LDAP Client— An application (for example, Internet Explorer or the NetIQ Import Conversion Export utility).
LDAP Server— A server where nldap.dlm (for Windows) or libnldap.so (for Linux) is running.
LDAP Group object— Sets up and manages the NetIQ LDAP properties on an LDAP server.
This object is created when you install eDirectory. An LDAP Group object contains configuration information that can be conveniently shared among multiple LDAP servers.
LDAP Server Object— Sets up and manages the way LDAP clients access and use the information on a NetIQ LDAP server.
This object is created when you install eDirectory. An LDAP Server object represents server-specific configuration data.
The following figure illustrates an LDAP Server object in NetIQ iManager.
Referral— A message that the LDAP server sends to the LDAP client telling the client that this server can't provide complete results and that more data might be on another LDAP server.
The referral contains all the information needed to progress the operation.
Scenario: An LDAP client issues a request to an LDAP server but the server can't find the target entry of the operation locally. Using the knowledge references that it has about partitions and other servers, the LDAP server identifies another server that knows more about the entry. The LDAP server sends that information to the client.
The client establishes a new LDAP connection with the identified server and retries the operation.
Referrals have the following advantages:
The LDAP client keeps control of the operation.
Because the client always knows what is happening, it can make better decisions and provide feedback to the user. Also, the client can opt not to follow through on a referral, or prompt a user before following it.
Referrals often use network resources more efficiently than chaining.
In chaining, a requested search operation with many entries could be transmitted across the network twice. The first transmission would come from the server holding the data to the server doing the chaining. The second transmission would come to the client from the server doing the chaining.
With a referral, the client gets the data directly from the server that held the data, in one transmission.
When a client knows where an entry is stored, the client can go directly to the server that has the data.
Chaining hides details from the client. Not knowing where data came from previously, the client most likely won't go directly to the server holding the data.
Referrals have the following disadvantages:
The client must be able to recognize referrals and know how to follow them.
LDAPv2 clients don't recognize referrals, or they use an obsolete, non-standard method for recognizing them.
Every eDirectory partition must be serviced by an LDAP server.
Otherwise, referrals won’t be sent for data in that partition.
Superior Referral— A referral to a server that holds data higher in the tree than the server being communicated with. See Configuring for Superior Referrals.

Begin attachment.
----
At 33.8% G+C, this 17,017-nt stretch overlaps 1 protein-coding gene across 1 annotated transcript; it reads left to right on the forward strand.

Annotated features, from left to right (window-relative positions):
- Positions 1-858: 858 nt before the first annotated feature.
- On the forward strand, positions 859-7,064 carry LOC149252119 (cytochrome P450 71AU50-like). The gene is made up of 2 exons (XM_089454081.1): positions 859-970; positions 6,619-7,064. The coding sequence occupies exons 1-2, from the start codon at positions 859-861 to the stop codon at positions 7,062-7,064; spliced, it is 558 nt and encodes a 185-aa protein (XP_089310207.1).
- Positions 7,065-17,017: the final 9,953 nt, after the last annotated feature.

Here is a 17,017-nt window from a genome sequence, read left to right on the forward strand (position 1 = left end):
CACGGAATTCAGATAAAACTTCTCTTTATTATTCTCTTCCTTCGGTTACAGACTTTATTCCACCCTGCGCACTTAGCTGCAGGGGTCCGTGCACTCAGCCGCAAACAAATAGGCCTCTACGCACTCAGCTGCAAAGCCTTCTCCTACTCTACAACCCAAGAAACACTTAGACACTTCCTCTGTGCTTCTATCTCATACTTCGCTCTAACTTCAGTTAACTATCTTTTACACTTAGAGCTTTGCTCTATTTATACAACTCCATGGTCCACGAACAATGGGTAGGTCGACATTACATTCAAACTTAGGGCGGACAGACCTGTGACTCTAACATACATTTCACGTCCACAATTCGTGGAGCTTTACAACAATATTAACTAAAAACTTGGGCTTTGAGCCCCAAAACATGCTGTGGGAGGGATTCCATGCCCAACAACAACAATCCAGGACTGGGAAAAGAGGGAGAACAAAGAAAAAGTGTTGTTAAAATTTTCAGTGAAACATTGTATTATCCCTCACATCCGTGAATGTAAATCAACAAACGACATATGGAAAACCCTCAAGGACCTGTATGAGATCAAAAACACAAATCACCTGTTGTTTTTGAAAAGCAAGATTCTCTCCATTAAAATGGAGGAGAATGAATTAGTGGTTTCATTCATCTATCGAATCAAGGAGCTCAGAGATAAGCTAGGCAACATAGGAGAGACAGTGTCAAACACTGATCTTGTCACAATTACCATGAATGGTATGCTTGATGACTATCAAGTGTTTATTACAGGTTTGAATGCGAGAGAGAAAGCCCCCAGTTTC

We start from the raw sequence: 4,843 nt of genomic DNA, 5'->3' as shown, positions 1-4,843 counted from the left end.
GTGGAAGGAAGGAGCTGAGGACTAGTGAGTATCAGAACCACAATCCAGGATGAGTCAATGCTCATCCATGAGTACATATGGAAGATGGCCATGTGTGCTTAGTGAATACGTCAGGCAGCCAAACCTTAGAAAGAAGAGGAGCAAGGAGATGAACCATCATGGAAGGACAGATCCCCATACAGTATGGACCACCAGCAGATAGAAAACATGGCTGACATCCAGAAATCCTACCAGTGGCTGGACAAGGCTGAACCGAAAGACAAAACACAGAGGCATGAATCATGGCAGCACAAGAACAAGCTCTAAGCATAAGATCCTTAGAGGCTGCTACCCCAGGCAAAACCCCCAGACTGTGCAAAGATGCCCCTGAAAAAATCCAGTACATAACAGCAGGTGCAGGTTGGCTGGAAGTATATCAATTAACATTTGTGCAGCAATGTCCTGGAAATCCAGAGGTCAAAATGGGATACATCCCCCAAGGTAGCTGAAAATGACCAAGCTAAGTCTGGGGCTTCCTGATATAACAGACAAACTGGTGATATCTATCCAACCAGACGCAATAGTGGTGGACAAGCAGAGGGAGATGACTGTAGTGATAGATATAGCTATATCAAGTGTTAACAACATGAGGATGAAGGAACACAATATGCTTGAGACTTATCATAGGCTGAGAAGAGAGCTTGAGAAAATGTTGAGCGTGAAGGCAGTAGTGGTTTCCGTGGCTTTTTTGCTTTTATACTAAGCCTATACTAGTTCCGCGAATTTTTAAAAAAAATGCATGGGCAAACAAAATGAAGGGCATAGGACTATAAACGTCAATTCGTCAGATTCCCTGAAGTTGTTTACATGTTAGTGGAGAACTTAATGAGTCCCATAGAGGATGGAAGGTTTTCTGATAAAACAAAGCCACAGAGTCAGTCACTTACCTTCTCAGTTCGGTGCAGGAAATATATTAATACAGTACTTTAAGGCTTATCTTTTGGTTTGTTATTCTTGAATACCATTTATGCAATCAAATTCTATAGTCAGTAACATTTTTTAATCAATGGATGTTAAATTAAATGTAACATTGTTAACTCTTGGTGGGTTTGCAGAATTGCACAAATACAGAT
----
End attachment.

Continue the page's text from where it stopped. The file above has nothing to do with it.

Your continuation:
Superior referrals deal with requests concerning objects that are in a higher or contiguous non-eDirectory partition of a multi-vendor tree.
To enable an eDirectory server to participate in this type of tree, eDirectory holds the hierarchical data above it in a partition marked as “nonauthoritative.” The objects in the non-authoritative area consist only of those entries needed to build the correct DN hierarchy. These entries are analogous to X.500 “Glue” entries.
eDirectory allows the placement of knowledge information in the form of LDAP referral data within the nonauthoritative area. This information is used to return referrals to the LDAP client.
When an LDAP operation takes place in a nonauthoritative area of the eDirectory tree, the LDAP server locates the correct reference data and returns a referral to the client.
Chaining— A server-based name-resolution protocol.
An LDAP client issues a request to an LDAP server, but the server can't find the target entry of the operation locally. Using the knowledge references that it has about partitions and other servers in the eDirectory tree, the LDAP server identifies another LDAP server that knows more about the DN. The first LDAP server then contacts the identified (second) LDAP server.
If necessary, this process continues until the first server contacts a server that holds a replica of the entry. eDirectory then handles all the details to complete the operation. Unaware of the server-to-server operations, the client assumes that the first server completed the request.
Through chaining, an LDAP server provides the following advantages:
Hides all name-resolution details from the client
Automatically takes care of reauthentication
Acts as a proxy for the client
Works seamlessly, even when some servers in the eDirectory tree don't support LDAP Services.
Chaining has the following disadvantages:
The client might have to wait for some time without any feedback from the server, while the server chains to resolve the name.
If the operation requires the LDAP server to send many entries across a WAN link, the operation might be very time consuming.
If several servers are equally capable of progressing the operation, different servers might process two requests to operate on the same entry.
eDirectory attempts to sort the servers by the cost associated with contacting them. For load balancing, eDirectory randomly selects among servers with the lowest cost.